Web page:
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Tag: David Langbart
In April of this year, Japan’s Prime Minister, Shinzo Abe, made a state visit to the United States. In June 1957, Abe’s grandfather, Nobusuke Kishi, then Japan’s prime minister, made a similar visit to the United States. That visit came to symbolize a renewal of the strength of the U.S.-Japan friendship after World War II. […]
An earlier blog post discussed the November 8, 1963, memorandum on the problem of leaks Under Secretary of State George W. Ball sent to President John F. Kennedy. Since then, more documentation on what led to that memorandum has come to light. By early September 1962, President Kennedy and Under Secretary Ball were discussing how […]
Posted by David Langbart on April 28, 2015, under Archives II, Civil Records, History.
On April 14, 1865, President Abraham Lincoln attended a performance of “Our American Cousin” at Ford’s Theater. While there, he was shot in the head by John Wilkes Booth. He died the next morning. As part of the same murderous conspiracy, Secretary of State William Henry Seward was attacked at his home and seriously wounded. […]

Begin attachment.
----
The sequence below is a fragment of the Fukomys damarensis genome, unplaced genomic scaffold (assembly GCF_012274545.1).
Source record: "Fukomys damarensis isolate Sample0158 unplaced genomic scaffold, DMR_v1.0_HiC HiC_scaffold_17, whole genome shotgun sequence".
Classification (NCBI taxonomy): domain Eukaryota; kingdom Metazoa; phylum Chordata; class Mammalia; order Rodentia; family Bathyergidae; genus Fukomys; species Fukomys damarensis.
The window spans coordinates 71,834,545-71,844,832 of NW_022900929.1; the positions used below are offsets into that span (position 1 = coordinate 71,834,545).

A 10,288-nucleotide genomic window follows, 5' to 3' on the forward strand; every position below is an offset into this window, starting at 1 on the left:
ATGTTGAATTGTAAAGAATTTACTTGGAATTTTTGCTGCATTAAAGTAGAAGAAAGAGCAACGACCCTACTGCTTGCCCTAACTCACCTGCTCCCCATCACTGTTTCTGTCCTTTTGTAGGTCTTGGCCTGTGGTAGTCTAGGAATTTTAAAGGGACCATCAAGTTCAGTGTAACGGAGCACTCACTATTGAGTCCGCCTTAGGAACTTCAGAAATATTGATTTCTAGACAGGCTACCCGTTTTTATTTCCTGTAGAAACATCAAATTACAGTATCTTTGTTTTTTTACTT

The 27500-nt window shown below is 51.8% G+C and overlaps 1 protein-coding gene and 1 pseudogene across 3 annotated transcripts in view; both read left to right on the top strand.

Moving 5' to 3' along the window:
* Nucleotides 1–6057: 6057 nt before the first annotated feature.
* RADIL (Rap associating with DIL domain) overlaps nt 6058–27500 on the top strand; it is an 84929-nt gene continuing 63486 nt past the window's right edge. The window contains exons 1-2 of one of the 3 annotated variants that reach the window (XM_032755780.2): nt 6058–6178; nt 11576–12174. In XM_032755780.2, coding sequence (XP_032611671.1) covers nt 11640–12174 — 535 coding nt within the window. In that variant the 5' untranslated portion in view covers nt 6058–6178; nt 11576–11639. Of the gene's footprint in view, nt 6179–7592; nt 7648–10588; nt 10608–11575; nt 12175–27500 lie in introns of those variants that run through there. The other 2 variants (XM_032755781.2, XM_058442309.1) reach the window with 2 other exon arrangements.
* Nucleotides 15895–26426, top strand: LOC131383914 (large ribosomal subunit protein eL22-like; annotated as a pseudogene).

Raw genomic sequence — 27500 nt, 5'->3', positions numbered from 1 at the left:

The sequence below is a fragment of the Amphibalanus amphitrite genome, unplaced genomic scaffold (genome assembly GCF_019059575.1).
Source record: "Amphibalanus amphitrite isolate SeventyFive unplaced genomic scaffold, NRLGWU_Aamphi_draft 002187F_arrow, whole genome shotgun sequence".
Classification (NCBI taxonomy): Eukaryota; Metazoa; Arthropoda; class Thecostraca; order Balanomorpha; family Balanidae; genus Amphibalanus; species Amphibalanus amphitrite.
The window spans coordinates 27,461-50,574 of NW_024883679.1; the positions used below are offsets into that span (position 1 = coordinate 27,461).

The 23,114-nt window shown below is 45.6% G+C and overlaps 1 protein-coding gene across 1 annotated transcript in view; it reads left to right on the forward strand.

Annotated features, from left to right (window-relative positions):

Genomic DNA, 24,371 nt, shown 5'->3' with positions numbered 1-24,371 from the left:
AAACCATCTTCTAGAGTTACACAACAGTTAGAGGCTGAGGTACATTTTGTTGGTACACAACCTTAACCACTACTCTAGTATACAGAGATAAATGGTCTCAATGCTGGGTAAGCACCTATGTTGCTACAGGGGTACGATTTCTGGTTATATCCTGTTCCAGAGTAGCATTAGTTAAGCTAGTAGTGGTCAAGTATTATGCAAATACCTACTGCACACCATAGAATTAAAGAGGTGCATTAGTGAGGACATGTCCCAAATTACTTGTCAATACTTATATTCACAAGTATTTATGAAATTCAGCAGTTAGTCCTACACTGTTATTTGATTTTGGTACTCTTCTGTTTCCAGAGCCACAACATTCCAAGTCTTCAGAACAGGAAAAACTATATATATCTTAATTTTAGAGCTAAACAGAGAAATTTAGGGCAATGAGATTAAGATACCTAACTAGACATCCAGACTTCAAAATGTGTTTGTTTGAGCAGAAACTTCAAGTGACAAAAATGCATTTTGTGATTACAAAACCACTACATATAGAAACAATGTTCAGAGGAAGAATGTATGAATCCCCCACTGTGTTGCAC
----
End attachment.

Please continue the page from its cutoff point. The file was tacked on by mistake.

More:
Posted by David Langbart on April 15, 2015, under Archives II, Civil Records, History, Reference.
In recent years, the subject of leaks of classified information from U.S. Government agencies has received a great deal of attention. This is not a new problem; I have seen references to such leaks as early as World War I. In the early 1960s, however, the Department of State suffered a spate of leaks. The […]
“Mr. Smith Goes to Washington” is considered one of the great motion pictures produced by the American movie industry. In 1989, the Library of Congress added this masterpiece to the United States National Film Registry as being “culturally, historically, or aesthetically significant.” The movie, starring James Stewart as Jefferson Smith (the “Mr. Smith” of the […]
Posted by David Langbart on October 14, 2014, under Civil Records, Reference.
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